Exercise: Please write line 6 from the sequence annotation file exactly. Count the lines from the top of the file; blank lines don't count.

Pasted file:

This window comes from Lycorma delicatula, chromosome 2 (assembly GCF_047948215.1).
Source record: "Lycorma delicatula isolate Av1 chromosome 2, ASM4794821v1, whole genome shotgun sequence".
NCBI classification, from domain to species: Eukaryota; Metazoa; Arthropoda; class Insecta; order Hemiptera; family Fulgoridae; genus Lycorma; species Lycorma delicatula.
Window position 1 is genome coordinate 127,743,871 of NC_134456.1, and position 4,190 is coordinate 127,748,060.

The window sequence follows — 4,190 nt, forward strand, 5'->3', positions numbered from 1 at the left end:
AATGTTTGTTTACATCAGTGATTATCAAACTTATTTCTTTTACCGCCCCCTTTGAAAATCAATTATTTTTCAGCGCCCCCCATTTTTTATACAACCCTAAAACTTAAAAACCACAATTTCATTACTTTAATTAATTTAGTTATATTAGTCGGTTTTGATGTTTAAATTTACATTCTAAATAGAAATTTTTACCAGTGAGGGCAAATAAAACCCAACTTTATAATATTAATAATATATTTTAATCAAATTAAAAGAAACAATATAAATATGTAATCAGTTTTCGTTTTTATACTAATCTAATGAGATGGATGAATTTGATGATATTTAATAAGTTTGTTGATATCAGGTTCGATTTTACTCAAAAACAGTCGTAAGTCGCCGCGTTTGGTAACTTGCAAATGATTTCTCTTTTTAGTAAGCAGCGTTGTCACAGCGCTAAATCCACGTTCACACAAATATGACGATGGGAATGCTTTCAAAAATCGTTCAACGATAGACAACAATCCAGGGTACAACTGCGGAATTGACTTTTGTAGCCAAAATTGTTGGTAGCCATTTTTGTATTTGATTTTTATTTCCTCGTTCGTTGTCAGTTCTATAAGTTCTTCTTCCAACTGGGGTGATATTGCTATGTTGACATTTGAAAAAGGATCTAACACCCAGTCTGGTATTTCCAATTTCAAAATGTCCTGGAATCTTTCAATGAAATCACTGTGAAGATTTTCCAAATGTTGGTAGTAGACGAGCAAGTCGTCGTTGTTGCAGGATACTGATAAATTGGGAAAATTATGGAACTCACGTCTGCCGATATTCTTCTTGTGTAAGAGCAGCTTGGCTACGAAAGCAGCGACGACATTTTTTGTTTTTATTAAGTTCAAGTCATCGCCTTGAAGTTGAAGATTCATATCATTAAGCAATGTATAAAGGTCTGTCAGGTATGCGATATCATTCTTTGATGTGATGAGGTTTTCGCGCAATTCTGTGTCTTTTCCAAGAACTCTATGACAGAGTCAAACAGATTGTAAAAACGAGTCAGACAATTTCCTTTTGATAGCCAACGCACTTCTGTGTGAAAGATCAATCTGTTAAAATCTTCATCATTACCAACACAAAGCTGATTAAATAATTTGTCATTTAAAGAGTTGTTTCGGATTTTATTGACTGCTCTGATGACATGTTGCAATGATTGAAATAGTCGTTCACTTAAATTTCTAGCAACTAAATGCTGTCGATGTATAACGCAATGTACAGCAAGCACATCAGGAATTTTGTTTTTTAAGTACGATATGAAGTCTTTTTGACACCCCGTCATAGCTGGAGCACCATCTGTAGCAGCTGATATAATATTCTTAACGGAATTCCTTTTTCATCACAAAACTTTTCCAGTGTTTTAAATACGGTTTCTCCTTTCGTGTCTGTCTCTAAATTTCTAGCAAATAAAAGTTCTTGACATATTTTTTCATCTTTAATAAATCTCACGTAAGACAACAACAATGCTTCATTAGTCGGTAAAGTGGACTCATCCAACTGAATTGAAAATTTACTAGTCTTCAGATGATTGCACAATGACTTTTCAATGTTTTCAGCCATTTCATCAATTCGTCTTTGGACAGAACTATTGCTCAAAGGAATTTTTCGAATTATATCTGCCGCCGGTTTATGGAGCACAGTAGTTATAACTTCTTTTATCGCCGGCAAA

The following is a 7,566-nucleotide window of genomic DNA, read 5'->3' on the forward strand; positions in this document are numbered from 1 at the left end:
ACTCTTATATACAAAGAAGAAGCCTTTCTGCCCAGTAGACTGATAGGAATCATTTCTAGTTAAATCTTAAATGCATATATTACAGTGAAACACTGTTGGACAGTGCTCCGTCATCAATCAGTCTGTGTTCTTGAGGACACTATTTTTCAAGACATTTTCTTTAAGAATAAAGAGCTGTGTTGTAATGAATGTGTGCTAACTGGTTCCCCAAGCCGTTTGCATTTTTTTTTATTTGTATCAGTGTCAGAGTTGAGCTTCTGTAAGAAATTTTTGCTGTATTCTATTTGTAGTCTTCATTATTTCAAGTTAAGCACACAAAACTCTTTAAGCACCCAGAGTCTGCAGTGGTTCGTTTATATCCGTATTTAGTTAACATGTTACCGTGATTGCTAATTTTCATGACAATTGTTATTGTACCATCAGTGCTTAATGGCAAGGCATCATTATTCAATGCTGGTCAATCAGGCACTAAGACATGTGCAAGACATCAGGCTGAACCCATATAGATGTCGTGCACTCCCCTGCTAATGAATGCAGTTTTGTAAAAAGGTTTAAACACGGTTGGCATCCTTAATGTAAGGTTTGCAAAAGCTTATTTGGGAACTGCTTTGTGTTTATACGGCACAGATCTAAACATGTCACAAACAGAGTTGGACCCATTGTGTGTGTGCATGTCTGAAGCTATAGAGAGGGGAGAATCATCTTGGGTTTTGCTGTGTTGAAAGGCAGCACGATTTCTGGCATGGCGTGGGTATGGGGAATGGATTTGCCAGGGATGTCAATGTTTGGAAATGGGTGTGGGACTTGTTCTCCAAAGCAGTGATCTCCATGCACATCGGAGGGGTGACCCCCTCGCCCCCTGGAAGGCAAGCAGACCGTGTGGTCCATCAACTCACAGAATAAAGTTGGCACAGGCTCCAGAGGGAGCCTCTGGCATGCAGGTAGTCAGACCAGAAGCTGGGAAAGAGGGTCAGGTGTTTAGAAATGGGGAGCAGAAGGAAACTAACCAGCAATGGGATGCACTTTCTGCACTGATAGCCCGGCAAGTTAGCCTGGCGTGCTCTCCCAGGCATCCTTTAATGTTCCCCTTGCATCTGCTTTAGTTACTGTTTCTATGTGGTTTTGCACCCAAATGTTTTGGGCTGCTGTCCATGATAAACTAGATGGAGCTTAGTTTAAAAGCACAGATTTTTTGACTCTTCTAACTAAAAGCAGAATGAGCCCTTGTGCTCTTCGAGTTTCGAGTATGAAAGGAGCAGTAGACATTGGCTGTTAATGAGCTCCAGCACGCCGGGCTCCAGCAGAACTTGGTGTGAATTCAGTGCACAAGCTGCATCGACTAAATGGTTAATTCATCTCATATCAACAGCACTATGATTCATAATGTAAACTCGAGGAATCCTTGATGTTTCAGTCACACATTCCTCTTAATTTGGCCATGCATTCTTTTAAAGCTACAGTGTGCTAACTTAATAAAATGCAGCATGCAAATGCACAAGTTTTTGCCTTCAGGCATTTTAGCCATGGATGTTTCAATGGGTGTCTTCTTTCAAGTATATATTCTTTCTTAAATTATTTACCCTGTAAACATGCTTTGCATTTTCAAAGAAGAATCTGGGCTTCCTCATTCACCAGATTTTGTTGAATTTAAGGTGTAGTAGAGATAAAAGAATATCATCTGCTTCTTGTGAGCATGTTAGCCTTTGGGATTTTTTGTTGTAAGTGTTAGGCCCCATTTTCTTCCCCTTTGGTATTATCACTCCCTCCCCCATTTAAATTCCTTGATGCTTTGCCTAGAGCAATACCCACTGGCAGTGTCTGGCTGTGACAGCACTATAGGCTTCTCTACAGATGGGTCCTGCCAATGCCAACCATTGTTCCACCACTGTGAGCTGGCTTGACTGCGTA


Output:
AATGTTTGTTTACATCAGTGATTATCAAACTTATTTCTTTTACCGCCCCCTTTGAAAATCAATTATTTTTCAGCGCCCCCCATTTTTTATACAACCCTAAAACTTAAAAACCACAATTTCATTACTTTAATTAATTTAGTTATATTAGTCGGTTTTGATGTTTAAATTTACATTCTAAATAGAAATTTTTACCAGTGAGGGCAAATAAAACCCAACTTTATAATATTAATAATATATTTTAATCAAATTAAAAGAAACAATATAAATATGTAATCAGTTTTCGTTTTTATACTAATCTAATGAGATGGATGAATTTGATGATATTTAATAAGTTTGTTGATATCAGGTTCGATTTTACTCAAAAACAGTCGTAAGTCGCCGCGTTTGGTAACTTGCAAATGATTTCTCTTTTTAGTAAGCAGCGTTGTCACAGCGCTAAATCCACGTTCACACAAATATGACGATGGGAATGCTTTCAAAAATCGTTCAACGATAGACAACAATCCAGGGTACAACTGCGGAATTGACTTTTGTAGCCAAAATTGTTGGTAGCCATTTTTGTATTTGATTTTTATTTCCTCGTTCGTTGTCAGTTCTATAAGTTCTTCTTCCAACTGGGGTGATATTGCTATGTTGACATTTGAAAAAGGATCTAACACCCAGTCTGGTATTTCCAATTTCAAAATGTCCTGGAATCTTTCAATGAAATCACTGTGAAGATTTTCCAAATGTTGGTAGTAGACGAGCAAGTCGTCGTTGTTGCAGGATACTGATAAATTGGGAAAATTATGGAACTCACGTCTGCCGATATTCTTCTTGTGTAAGAGCAGCTTGGCTACGAAAGCAGCGACGACATTTTTTGTTTTTATTAAGTTCAAGTCATCGCCTTGAAGTTGAAGATTCATATCATTAAGCAATGTATAAAGGTCTGTCAGGTATGCGATATCATTCTTTGATGTGATGAGGTTTTCGCGCAATTCTGTGTCTTTTCCAAGAACTCTATGACAGAGTCAAACAGATTGTAAAAACGAGTCAGACAATTTCCTTTTGATAGCCAACGCACTTCTGTGTGAAAGATCAATCTGTTAAAATCTTCATCATTACCAACACAAAGCTGATTAAATAATTTGTCATTTAAAGAGTTGTTTCGGATTTTATTGACTGCTCTGATGACATGTTGCAATGATTGAAATAGTCGTTCACTTAAATTTCTAGCAACTAAATGCTGTCGATGTATAACGCAATGTACAGCAAGCACATCAGGAATTTTGTTTTTTAAGTACGATATGAAGTCTTTTTGACACCCCGTCATAGCTGGAGCACCATCTGTAGCAGCTGATATAATATTCTTAACGGAATTCCTTTTTCATCACAAAACTTTTCCAGTGTTTTAAATACGGTTTCTCCTTTCGTGTCTGTCTCTAAATTTCTAGCAAATAAAAGTTCTTGACATATTTTTTCATCTTTAATAAATCTCACGTAAGACAACAACAATGCTTCATTAGTCGGTAAAGTGGACTCATCCAACTGAATTGAAAATTTACTAGTCTTCAGATGATTGCACAATGACTTTTCAATGTTTTCAGCCATTTCATCAATTCGTCTTTGGACAGAACTATTGCTCAAAGGAATTTTTCGAATTATATCTGCCGCCGGTTTATGGAGCACAGTAGTTATAACTTCTTTTATCGCCGGCAAA